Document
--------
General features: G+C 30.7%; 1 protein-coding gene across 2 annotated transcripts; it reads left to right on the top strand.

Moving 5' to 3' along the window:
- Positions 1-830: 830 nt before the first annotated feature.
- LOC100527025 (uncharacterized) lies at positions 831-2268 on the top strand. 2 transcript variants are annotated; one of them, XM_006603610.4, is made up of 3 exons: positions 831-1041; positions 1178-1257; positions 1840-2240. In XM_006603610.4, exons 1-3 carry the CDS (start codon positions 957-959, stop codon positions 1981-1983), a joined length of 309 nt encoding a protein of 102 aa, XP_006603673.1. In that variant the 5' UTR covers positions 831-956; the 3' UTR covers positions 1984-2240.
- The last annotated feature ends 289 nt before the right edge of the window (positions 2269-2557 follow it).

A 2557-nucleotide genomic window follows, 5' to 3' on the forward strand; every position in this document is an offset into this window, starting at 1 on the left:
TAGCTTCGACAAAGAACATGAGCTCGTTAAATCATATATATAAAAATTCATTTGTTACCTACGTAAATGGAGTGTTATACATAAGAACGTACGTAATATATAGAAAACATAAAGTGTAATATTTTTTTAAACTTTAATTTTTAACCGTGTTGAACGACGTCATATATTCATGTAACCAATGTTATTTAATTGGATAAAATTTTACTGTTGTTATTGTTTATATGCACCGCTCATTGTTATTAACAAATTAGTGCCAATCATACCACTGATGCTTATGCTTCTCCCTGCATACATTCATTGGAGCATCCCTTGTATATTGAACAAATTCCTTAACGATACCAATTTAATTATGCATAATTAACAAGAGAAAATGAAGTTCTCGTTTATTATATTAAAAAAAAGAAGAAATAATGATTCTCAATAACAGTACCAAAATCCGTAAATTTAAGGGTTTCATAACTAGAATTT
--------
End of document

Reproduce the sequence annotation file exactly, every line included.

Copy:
General features: G+C 30.7%; 1 protein-coding gene across 2 annotated transcripts; it reads left to right on the top strand.

Moving 5' to 3' along the window:
- Positions 1-830: 830 nt before the first annotated feature.
- LOC100527025 (uncharacterized) lies at positions 831-2268 on the top strand. 2 transcript variants are annotated; one of them, XM_006603610.4, is made up of 3 exons: positions 831-1041; positions 1178-1257; positions 1840-2240. In XM_006603610.4, exons 1-3 carry the CDS (start codon positions 957-959, stop codon positions 1981-1983), a joined length of 309 nt encoding a protein of 102 aa, XP_006603673.1. In that variant the 5' UTR covers positions 831-956; the 3' UTR covers positions 1984-2240.
- The last annotated feature ends 289 nt before the right edge of the window (positions 2269-2557 follow it).

A 2557-nucleotide genomic window follows, 5' to 3' on the forward strand; every position in this document is an offset into this window, starting at 1 on the left:
TAGCTTCGACAAAGAACATGAGCTCGTTAAATCATATATATAAAAATTCATTTGTTACCTACGTAAATGGAGTGTTATACATAAGAACGTACGTAATATATAGAAAACATAAAGTGTAATATTTTTTTAAACTTTAATTTTTAACCGTGTTGAACGACGTCATATATTCATGTAACCAATGTTATTTAATTGGATAAAATTTTACTGTTGTTATTGTTTATATGCACCGCTCATTGTTATTAACAAATTAGTGCCAATCATACCACTGATGCTTATGCTTCTCCCTGCATACATTCATTGGAGCATCCCTTGTATATTGAACAAATTCCTTAACGATACCAATTTAATTATGCATAATTAACAAGAGAAAATGAAGTTCTCGTTTATTATATTAAAAAAAAGAAGAAATAATGATTCTCAATAACAGTACCAAAATCCGTAAATTTAAGGGTTTCATAACTAGAATTT